Saturday, September 6, 2008

Review: Hancock

Will Smith is a movie juggernaut. He's made a whole bunch of films that have broken box office records and his name alone can open a movie. He is a force to be reckoned with. So it's sort of interesting that in the film
Hancock, he plays a force to be reckoned with. This isn't the sly smart crazy protagonist of I Am Legend, but a drunk crazy powerful superhero.

Hancock is a drunk, immortal, invincible, down-and-out superhero living in LA whose collateral damage is costing the cities millions and is costing him the love of the people. He's despised by everybody except Ray, a PR man he saves from being hit by a train. Ray offers to turn Hancock's image around and make him a beloved superhero again.

I suppose that the film is supposed to be a satire, a deconstruction of the superhero mythos, but the film ends up being a big superhero brawl with lots of effects and lots of property destruction. Hancock himself is the opposite of how a superhero should behave, and he hooks up with a savvy but naive PR man - hijinks galore! Unfortunately, it's not really the case. The best bits of the film are when Jason Bateman's PR man is trying to teach Will Smith's superhero how to "interface" with the public. Everything else is tired and not very satirical in the slightest.

Apparently this film has a convoluted history, as it started out a dramatic film about an alcoholic superhero and the kid that takes a shine to him. Then, it was called
Tonight, He Comes, which if you ask me, sounds dirty. From that stage, it was touched by all sorts of different directors including one Michael Mann, whom this blog has infinite love for. Finally, with a different screenplay, the movie ended up in the hands of the Mann-wannabe Peter Berg, same director of The Rundown and Friday Night Lights, both of which are awesome.

I guess that Berg was looking for a character study, a satire, and an examination of society's possible relationship to a superpowered individual. He accomplishes most of this in the first two thirds of the film - only marginally. First of all, the satire isn't terribly funny as the superhero deconstruction was done twenty years and to a much better degree. Secondly, since the character of Hancock is amnesiac and an @$$hole, there isn't really all that much character to study. He's a blank slate for most of the film until the predictable and obligatory secret origin reveal at the two thirds mark.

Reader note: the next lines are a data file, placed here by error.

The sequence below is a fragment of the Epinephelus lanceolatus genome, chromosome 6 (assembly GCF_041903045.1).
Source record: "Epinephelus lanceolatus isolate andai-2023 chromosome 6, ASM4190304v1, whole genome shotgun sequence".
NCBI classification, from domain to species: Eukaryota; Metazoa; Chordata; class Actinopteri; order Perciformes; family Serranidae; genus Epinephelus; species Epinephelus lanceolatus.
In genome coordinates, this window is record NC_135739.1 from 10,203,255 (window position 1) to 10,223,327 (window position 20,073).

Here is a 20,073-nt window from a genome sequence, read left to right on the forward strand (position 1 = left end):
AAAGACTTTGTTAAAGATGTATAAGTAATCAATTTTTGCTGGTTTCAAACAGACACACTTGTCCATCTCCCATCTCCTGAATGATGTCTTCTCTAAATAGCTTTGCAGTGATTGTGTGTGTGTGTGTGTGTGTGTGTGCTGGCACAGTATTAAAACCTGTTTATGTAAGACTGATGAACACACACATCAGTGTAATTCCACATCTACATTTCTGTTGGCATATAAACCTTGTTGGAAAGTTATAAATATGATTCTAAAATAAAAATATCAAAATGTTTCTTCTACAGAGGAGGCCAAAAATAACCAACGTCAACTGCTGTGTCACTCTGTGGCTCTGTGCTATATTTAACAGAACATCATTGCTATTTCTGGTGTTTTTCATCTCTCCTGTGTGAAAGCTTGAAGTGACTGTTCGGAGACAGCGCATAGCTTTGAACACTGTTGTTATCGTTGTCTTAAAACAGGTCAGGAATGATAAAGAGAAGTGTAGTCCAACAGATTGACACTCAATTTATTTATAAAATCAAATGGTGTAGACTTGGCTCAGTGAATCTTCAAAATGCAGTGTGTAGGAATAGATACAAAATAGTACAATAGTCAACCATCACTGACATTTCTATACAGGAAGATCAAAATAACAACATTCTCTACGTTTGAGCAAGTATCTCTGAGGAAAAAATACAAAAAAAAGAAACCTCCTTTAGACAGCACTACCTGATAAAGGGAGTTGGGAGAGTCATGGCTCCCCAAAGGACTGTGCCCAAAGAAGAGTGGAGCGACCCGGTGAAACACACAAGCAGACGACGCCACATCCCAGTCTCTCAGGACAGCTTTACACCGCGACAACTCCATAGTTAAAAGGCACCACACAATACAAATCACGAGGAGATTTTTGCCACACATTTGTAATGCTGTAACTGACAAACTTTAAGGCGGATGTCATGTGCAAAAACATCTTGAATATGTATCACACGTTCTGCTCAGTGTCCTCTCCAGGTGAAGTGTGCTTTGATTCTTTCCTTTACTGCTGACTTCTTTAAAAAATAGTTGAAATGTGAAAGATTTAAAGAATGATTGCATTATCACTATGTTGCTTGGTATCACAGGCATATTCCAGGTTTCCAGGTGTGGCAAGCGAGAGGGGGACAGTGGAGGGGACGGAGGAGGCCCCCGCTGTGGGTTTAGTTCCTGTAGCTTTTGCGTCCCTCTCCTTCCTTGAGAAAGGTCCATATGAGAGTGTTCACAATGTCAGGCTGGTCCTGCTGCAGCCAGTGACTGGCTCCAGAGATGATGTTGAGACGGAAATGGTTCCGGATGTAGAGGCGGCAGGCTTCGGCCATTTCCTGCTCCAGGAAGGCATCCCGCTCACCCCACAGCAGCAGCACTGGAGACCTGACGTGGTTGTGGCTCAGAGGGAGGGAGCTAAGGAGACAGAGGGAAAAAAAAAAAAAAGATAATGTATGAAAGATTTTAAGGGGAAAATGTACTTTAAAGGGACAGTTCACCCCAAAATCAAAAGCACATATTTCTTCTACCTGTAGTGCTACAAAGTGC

And that's when the film seems to forget that it's a satire and devolves right back into a punch-'em-up with plenty of CGI jazz and property destruction. I read on Wikipedia that the superpowered fight was his least favourite bit of the movie to make. Well... it shows. In terms of a good ol'fashioned brawl, it's boring and visually uninteresting. The Jason-Freddy fight had more visual pizazz than this fight.

The current mode of Hollywood right now is the superhero movie. They make a lot of money, and as geeks are the primary spokesmen for pop culture nowadays, we're getting a whole slew of varying quality superhero films. Earlier this summer, I sampled a fine wine aged to perfection called The Dark Knight, and with
Hancock, I'm throwing back poorly distilled shots of chalky tequila.

I didn't care for
Hancock other than Jason Bateman and his scenes. Other than that, it was a tired and predictable superhero movie that wasn't very funny or satirical or smart.

If I wanted superhero deconstruction, I would watch Watchmen... but that's a movie I'm afraid that the filmmakers will forget is deconstruction.

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